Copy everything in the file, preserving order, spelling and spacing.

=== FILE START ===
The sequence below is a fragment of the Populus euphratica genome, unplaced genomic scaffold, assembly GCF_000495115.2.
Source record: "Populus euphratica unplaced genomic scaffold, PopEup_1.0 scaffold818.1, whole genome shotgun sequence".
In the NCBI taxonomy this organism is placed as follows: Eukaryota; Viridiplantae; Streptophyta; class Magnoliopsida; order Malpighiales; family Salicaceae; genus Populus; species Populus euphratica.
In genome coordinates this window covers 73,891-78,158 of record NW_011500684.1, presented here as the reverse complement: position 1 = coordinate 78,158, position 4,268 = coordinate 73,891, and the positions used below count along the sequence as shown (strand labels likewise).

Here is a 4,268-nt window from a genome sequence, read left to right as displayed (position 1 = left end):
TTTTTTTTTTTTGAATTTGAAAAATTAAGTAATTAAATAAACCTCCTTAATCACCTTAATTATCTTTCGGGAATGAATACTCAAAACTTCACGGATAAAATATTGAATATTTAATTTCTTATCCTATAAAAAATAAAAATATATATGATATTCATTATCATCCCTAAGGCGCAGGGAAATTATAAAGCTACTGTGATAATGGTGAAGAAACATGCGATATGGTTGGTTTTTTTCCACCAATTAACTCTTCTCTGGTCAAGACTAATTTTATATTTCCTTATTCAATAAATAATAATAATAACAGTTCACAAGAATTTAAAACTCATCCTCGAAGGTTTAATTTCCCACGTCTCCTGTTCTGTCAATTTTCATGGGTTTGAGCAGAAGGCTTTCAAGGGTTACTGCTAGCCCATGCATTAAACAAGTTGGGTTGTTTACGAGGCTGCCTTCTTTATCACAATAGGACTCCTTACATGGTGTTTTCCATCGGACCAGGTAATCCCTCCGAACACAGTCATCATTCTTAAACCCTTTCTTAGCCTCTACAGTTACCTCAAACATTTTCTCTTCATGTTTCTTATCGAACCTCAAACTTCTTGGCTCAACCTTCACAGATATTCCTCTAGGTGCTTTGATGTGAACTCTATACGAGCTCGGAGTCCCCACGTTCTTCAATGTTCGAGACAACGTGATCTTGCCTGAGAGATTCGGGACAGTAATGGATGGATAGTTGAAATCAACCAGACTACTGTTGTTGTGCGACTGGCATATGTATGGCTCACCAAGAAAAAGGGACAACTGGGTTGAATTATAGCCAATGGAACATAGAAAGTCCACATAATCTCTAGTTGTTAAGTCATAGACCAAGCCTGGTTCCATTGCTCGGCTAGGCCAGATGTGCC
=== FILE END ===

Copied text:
The sequence below is a fragment of the Populus euphratica genome, unplaced genomic scaffold, assembly GCF_000495115.2.
Source record: "Populus euphratica unplaced genomic scaffold, PopEup_1.0 scaffold818.1, whole genome shotgun sequence".
In the NCBI taxonomy this organism is placed as follows: Eukaryota; Viridiplantae; Streptophyta; class Magnoliopsida; order Malpighiales; family Salicaceae; genus Populus; species Populus euphratica.
In genome coordinates this window covers 73,891-78,158 of record NW_011500684.1, presented here as the reverse complement: position 1 = coordinate 78,158, position 4,268 = coordinate 73,891, and the positions used below count along the sequence as shown (strand labels likewise).

Here is a 4,268-nt window from a genome sequence, read left to right as displayed (position 1 = left end):
TTTTTTTTTTTTGAATTTGAAAAATTAAGTAATTAAATAAACCTCCTTAATCACCTTAATTATCTTTCGGGAATGAATACTCAAAACTTCACGGATAAAATATTGAATATTTAATTTCTTATCCTATAAAAAATAAAAATATATATGATATTCATTATCATCCCTAAGGCGCAGGGAAATTATAAAGCTACTGTGATAATGGTGAAGAAACATGCGATATGGTTGGTTTTTTTCCACCAATTAACTCTTCTCTGGTCAAGACTAATTTTATATTTCCTTATTCAATAAATAATAATAATAACAGTTCACAAGAATTTAAAACTCATCCTCGAAGGTTTAATTTCCCACGTCTCCTGTTCTGTCAATTTTCATGGGTTTGAGCAGAAGGCTTTCAAGGGTTACTGCTAGCCCATGCATTAAACAAGTTGGGTTGTTTACGAGGCTGCCTTCTTTATCACAATAGGACTCCTTACATGGTGTTTTCCATCGGACCAGGTAATCCCTCCGAACACAGTCATCATTCTTAAACCCTTTCTTAGCCTCTACAGTTACCTCAAACATTTTCTCTTCATGTTTCTTATCGAACCTCAAACTTCTTGGCTCAACCTTCACAGATATTCCTCTAGGTGCTTTGATGTGAACTCTATACGAGCTCGGAGTCCCCACGTTCTTCAATGTTCGAGACAACGTGATCTTGCCTGAGAGATTCGGGACAGTAATGGATGGATAGTTGAAATCAACCAGACTACTGTTGTTGTGCGACTGGCATATGTATGGCTCACCAAGAAAAAGGGACAACTGGGTTGAATTATAGCCAATGGAACATAGAAAGTCCACATAATCTCTAGTTGTTAAGTCATAGACCAAGCCTGGTTCCATTGCTCGGCTAGGCCAGATGTGCC